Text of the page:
A protest in Seoul after Donald Trump canceled a summit with North KoreaKim Hong-Ji / Reuters

Donald Trump and Kim Jong Un are both, in relative terms, rookies at the arts of diplomacy. That might explain why the state of American-North Korean diplomacy these days so resembles an awkward adolescent flirtation.

First came the jilted-lover tone of the letter that Trump sent Thursday. Then came a conciliatory statement from North Korea, and by Friday morning, the president was saying that summit might go off as planned on June 12. Defense Secretary James Mattis even dismissed the whole thing a so much teenaged drama, calling it “the usual give and take.”

At the core, this give and take—usual or not—is rooted in a dynamic that the poet Rick Nielsen identified in his 1979 masterpiece “I Want You to Want Me.” Both Trump and Kim badly want a summit with the other, Kim because getting the U.S. to sit down offers his government legitimacy (and perhaps because he believes Trump could be easily manipulated in a face-to-face negotiation), and Trump because he wants to demonstrate that he succeeded in forcing North Korea to the negotiating table where his predecessors could not.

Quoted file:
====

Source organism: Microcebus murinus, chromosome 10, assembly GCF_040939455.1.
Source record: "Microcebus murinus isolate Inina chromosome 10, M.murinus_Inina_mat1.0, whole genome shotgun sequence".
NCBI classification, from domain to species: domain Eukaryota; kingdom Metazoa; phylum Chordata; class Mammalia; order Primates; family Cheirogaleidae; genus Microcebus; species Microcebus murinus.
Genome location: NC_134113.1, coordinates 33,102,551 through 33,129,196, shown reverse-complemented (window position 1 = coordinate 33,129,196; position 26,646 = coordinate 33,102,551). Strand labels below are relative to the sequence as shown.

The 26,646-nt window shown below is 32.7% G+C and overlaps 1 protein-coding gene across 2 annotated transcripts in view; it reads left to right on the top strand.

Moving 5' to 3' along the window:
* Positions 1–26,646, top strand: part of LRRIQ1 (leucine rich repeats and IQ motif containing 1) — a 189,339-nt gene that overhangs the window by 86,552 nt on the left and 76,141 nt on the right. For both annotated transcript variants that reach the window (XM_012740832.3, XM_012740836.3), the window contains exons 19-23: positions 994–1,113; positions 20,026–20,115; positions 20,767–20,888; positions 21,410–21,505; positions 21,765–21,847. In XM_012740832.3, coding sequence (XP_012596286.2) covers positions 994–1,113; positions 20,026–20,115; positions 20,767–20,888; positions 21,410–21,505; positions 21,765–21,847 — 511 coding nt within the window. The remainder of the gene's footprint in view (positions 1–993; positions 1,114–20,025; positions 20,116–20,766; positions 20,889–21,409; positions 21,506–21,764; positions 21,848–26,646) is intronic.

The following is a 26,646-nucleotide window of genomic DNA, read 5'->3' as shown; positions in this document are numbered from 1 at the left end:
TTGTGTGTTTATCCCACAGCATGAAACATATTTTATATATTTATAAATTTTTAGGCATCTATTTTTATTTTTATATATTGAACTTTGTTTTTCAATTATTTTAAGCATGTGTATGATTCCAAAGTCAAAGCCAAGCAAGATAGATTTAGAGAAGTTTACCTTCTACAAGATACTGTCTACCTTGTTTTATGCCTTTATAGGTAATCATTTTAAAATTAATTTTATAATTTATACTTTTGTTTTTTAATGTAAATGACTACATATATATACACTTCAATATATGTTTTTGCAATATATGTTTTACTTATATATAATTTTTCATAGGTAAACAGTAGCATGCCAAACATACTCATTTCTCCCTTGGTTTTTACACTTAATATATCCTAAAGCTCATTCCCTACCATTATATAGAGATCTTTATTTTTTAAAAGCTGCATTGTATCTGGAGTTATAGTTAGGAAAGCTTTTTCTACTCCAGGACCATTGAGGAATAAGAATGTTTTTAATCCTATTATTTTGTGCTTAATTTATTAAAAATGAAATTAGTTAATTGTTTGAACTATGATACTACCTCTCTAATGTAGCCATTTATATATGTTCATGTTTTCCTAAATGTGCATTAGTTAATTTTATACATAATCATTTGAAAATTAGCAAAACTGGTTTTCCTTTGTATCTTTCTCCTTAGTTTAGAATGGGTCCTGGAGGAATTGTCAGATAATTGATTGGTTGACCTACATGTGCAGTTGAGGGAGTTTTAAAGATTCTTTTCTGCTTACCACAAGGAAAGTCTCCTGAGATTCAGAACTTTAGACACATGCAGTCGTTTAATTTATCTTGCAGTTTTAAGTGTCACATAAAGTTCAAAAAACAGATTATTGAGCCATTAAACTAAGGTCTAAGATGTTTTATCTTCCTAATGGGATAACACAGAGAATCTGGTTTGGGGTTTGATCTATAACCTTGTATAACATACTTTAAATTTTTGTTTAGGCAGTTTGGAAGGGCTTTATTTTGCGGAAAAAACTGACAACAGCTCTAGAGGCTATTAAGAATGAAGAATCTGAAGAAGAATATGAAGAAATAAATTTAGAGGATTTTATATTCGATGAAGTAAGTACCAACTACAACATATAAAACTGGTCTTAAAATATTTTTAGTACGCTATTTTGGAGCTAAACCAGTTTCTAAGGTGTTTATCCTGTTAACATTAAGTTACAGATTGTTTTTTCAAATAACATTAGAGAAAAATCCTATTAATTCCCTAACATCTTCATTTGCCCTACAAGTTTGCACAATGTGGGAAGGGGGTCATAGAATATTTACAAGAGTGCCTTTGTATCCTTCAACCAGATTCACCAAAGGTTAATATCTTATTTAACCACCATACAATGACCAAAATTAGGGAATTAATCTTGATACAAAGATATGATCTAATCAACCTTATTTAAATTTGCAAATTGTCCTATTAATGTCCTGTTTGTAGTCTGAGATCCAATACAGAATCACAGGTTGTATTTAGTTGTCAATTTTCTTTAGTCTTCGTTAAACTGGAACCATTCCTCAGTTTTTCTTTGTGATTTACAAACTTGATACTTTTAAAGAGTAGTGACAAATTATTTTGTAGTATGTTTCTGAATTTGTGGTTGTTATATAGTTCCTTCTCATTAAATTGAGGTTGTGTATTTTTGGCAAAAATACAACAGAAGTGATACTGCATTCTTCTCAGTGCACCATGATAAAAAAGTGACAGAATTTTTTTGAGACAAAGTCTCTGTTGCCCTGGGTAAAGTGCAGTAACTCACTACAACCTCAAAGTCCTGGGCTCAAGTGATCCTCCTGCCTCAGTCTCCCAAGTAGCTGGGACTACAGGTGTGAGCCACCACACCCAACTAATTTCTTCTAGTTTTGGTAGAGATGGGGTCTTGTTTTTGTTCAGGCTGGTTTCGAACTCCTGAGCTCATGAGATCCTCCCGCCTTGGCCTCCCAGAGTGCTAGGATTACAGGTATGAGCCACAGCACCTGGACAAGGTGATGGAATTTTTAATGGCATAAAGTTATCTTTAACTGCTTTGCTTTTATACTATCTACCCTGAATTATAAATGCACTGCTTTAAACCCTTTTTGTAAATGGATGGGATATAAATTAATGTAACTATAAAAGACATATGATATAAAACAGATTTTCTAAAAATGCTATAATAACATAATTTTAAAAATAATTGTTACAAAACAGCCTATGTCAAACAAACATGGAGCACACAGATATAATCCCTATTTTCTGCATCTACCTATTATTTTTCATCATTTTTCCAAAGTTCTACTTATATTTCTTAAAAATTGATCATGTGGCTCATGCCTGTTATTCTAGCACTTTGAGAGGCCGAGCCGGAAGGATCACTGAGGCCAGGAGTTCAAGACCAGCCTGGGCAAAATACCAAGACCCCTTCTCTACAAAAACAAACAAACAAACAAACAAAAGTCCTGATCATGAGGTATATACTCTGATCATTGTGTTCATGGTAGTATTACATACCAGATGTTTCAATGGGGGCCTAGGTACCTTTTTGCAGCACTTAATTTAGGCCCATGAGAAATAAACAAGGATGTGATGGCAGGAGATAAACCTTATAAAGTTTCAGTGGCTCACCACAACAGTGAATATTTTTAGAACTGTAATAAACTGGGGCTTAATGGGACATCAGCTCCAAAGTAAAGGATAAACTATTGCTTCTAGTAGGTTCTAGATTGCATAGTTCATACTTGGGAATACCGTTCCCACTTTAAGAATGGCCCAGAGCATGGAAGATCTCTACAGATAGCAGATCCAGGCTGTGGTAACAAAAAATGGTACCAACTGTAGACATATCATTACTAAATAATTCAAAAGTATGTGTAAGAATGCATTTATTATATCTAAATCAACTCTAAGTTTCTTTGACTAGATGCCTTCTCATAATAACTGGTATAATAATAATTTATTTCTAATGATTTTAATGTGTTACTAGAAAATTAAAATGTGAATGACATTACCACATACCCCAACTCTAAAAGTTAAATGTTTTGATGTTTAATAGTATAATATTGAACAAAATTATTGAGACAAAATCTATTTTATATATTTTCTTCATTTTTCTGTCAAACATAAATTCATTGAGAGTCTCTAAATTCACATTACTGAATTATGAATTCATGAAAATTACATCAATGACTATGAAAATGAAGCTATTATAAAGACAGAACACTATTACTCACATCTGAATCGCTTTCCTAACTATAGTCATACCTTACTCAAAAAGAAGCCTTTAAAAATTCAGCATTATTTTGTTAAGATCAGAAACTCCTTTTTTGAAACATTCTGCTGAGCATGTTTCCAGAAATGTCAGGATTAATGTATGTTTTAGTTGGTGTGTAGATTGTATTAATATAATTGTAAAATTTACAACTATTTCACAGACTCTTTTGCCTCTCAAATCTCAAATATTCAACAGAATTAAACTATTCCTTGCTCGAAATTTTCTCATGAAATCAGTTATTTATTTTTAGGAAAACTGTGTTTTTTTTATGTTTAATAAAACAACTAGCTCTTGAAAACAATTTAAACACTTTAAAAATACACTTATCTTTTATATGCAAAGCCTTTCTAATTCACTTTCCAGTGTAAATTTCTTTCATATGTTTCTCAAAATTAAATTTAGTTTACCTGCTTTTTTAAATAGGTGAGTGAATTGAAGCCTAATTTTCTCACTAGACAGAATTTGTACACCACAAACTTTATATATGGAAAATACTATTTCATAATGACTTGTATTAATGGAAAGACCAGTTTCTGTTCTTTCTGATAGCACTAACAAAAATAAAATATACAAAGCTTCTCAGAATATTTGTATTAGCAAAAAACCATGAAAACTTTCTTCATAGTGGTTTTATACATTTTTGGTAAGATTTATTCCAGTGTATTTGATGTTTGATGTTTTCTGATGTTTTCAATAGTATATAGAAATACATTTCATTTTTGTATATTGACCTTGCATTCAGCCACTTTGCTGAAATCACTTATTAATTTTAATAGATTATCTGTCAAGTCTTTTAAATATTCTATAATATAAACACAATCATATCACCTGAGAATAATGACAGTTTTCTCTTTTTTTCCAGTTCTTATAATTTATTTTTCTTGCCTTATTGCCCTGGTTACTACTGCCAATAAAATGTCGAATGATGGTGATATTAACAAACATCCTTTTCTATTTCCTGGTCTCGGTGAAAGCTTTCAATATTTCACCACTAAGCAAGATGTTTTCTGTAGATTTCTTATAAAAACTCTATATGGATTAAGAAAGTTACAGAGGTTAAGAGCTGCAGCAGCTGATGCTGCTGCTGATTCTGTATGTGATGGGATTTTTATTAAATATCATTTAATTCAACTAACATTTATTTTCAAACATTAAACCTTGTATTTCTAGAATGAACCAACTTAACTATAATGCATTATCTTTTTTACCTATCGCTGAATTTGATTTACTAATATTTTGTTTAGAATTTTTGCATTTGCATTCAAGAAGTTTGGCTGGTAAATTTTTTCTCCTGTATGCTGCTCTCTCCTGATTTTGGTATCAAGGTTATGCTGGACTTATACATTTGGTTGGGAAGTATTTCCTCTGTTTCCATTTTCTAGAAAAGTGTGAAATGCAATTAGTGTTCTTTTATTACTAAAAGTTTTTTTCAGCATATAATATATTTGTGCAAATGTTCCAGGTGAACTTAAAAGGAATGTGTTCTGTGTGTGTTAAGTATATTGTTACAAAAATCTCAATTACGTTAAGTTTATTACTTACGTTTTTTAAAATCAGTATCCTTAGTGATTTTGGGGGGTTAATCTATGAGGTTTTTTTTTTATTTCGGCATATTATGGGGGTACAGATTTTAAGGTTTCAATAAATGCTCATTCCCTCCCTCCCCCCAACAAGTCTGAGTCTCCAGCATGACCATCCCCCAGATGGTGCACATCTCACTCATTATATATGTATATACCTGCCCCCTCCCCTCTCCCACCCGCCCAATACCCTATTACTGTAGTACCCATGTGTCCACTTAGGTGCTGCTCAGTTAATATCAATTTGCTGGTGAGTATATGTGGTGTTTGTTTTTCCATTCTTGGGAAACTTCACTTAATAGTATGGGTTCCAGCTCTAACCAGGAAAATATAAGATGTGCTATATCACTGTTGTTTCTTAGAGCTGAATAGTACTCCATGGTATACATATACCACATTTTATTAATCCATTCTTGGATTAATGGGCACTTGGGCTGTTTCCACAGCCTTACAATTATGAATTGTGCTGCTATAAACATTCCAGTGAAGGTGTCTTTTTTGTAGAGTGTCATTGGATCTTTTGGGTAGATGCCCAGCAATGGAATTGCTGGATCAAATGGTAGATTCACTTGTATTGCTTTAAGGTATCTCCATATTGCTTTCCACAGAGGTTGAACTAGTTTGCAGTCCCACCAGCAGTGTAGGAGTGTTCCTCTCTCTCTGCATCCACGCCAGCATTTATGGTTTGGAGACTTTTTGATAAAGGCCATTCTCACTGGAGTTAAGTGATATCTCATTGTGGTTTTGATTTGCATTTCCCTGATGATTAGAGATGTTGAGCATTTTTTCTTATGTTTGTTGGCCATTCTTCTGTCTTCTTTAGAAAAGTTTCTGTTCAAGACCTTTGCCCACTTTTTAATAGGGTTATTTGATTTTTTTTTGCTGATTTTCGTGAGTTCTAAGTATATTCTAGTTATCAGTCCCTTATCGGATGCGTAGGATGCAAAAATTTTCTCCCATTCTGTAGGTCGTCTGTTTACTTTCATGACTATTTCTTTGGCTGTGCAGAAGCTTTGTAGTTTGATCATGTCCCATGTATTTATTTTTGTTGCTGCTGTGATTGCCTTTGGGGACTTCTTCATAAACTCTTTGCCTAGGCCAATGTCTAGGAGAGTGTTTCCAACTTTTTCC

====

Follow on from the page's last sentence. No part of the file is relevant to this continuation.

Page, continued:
Even more badly than wanting the summit, however, both men want the other one to want it even more than them. Hence Pyongyang’s fiery statement Thursday, calling Vice President Pence stupid and reminding the U.S. of the North Korean nuclear arsenal. By acting out, North Korea wanted to imply that Washington wanted the meeting more. Trump returned the favor. In the first paragraph of his letter to Kim Thursday, even before stating that the summit was canceled, the president asserted, “We were informed that the meeting was requested by North Korea, but that to us is totally irrelevant.” As I wrote yesterday, whatever Trump says is irrelevant tends to be something he values highly.

It turns out that, according to NBC News, the U.S. decision was made in part because the administration was afraid that North Korea would pull out of the summit first, and decided to cancel first: You can’t break up with me, I’m dumping you! At 8:20 a.m. Thursday, the State Department issued a statement celebrating progress. Less than 90 minutes later, Trump’s letter of cancelation went out.

“The decision occurred so abruptly that the administration was unable to give congressional leaders and key allies advance notice and the letter went out while more than two dozen foreign journalists, including several U.S. citizens, were inside North Korea where they had gone to witness a promised dismantling of a nuclear test site,” NBC reported.

There was an air of wounded paramour in a background call that the White House held Thursday evening, too. A senior administration official complained that the U.S. had sent a delegation to Singapore for a preliminary meeting, but that the North Koreans had stood them up without warning, just like that guy who didn’t show up for your second Tinder date. (He was lame anyway.)